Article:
Kiplingcotes Derby: Oldest horse race celebrates 500th anniversary
Dozens of riders have taken part in the 500th anniversary of England's oldest horse race.
The Kiplingcotes Derby has been run every year near Market Weighton, East Yorkshire, since 1519.
Its four-mile cross country course includes farm lanes, tracks and public roads in the Yorkshire Wolds.
This year's race was won by Tracey Corrigan on her horse Frog, who beat a record field of 36 competitors to lift the trophy for the fourth time.
Ms Corrigan said she was "very upset" as the horse she intended to ride in the race had died after breaking his leg a few days ago.
She added: "There's no skill left to it now, no skill to riding it.
"Before you had to pick which puddle to go through, but now it's just perfect."
Race trustee and retired farmer Guy Stephenson, 86, said the annual event attracted spectators from around the world.
"We have a family of eight coming over from Canada whose ancestor lived in Middleton-on-the-Wolds in 1519 and they're thinking he might have been at the first running," he said.
Mr Stephenson said the race had been a tradition in his family for the last 100 years, with family members either winning the race in the previous years or owning the winning horse.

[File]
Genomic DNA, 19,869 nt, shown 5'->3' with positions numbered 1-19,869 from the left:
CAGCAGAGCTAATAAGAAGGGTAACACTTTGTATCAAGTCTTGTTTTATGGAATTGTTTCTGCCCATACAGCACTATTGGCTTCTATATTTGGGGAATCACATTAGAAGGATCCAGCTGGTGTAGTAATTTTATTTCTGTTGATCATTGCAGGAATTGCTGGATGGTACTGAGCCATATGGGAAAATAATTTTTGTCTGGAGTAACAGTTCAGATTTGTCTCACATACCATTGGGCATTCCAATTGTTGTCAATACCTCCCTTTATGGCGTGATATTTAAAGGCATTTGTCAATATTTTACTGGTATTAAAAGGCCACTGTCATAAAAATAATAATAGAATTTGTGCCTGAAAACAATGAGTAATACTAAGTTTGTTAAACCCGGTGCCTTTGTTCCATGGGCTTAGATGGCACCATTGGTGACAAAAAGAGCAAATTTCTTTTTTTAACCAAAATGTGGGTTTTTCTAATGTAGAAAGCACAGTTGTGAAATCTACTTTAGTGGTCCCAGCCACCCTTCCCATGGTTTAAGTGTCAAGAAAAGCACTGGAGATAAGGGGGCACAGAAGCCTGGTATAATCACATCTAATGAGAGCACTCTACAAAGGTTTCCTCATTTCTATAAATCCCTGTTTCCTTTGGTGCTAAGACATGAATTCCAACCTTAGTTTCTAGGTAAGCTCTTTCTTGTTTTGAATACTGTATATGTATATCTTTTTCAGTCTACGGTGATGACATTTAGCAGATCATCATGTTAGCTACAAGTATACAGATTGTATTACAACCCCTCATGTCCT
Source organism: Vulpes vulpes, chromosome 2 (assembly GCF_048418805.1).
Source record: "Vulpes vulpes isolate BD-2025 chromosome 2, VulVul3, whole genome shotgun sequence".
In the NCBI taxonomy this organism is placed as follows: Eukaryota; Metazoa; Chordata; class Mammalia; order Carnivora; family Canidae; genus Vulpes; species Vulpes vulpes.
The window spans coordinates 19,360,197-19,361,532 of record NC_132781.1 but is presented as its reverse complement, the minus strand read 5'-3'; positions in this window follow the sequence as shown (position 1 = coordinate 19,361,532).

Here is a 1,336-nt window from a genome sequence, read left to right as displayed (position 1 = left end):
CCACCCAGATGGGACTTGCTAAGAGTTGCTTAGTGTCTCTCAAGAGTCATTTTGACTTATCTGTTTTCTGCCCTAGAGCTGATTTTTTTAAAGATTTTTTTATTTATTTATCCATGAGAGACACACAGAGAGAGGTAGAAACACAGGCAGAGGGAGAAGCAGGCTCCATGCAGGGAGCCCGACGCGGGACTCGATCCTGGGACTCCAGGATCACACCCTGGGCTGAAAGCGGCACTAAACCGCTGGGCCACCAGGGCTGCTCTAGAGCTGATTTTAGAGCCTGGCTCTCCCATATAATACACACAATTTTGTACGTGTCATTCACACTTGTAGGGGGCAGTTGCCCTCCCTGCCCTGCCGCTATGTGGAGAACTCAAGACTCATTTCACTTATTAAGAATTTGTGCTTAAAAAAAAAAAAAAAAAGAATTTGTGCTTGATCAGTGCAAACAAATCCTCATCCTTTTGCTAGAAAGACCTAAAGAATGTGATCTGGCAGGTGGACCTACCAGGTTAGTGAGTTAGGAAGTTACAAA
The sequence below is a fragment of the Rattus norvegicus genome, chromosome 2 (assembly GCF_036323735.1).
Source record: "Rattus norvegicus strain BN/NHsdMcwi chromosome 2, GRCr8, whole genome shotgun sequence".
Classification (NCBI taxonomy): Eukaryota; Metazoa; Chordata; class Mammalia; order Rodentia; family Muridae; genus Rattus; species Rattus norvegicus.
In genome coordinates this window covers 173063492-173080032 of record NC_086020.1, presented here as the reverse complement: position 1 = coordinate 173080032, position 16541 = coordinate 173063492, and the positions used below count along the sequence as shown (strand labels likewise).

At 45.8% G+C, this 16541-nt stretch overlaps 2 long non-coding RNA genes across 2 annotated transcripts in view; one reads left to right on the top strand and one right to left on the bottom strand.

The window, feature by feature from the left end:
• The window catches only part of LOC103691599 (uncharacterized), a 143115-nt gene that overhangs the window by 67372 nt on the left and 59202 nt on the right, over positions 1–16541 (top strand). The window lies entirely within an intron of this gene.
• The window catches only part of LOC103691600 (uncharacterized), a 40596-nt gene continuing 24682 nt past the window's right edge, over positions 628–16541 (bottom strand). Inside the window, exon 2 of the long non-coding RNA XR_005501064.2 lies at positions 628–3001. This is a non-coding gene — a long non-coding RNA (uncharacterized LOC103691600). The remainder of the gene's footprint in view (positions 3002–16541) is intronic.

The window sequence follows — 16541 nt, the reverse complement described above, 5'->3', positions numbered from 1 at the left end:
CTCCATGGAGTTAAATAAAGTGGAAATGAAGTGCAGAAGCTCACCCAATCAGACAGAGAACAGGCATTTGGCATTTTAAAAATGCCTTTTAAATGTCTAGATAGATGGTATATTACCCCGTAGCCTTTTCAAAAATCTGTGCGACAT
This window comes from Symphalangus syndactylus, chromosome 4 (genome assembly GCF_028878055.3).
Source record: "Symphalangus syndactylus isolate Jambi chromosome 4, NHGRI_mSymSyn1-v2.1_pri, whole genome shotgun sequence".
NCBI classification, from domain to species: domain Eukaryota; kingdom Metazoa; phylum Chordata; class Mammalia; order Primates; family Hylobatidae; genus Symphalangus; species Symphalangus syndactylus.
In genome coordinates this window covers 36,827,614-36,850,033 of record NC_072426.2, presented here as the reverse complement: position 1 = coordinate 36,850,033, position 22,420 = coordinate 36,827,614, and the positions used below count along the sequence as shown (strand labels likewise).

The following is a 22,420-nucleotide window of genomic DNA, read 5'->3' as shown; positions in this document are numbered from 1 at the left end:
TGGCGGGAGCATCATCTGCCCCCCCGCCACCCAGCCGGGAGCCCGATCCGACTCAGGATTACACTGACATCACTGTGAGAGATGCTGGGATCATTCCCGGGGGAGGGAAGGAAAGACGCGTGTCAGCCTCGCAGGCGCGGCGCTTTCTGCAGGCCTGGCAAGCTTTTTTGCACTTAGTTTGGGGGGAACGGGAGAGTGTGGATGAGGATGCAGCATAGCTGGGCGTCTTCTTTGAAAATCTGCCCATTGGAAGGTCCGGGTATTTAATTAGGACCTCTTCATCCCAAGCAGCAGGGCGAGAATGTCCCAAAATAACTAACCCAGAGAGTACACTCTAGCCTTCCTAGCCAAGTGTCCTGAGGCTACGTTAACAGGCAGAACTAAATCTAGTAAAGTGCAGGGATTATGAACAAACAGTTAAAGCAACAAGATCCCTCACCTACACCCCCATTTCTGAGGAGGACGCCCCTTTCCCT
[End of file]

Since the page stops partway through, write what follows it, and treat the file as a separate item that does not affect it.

A set of race rules discovered in a bank vault gave the start year as 1519, when King Henry VIII was on the throne.
One of the regulations is that if the race is not run one year, it must never be run again.
Last year a waterlogged course meant a volunteer had to walk a horse along the route in order to keep the tradition alive.
- The Kiplingcotes Derby is run on farm lanes, tracks and public roads, and traditionally takes place on the third Thursday of March
- Anyone can enter as long as they weigh, or carry, at least 10 stone
- The winner scoops a £50 prize, but the second place rider receives £4 of every £5 race entry fee - which could potentially mean a bigger award
- According to the rules, the derby must run every year otherwise it will be cancelled forever
- In order to keep the ancient tradition alive, a participant has to walk or ride a horse along the course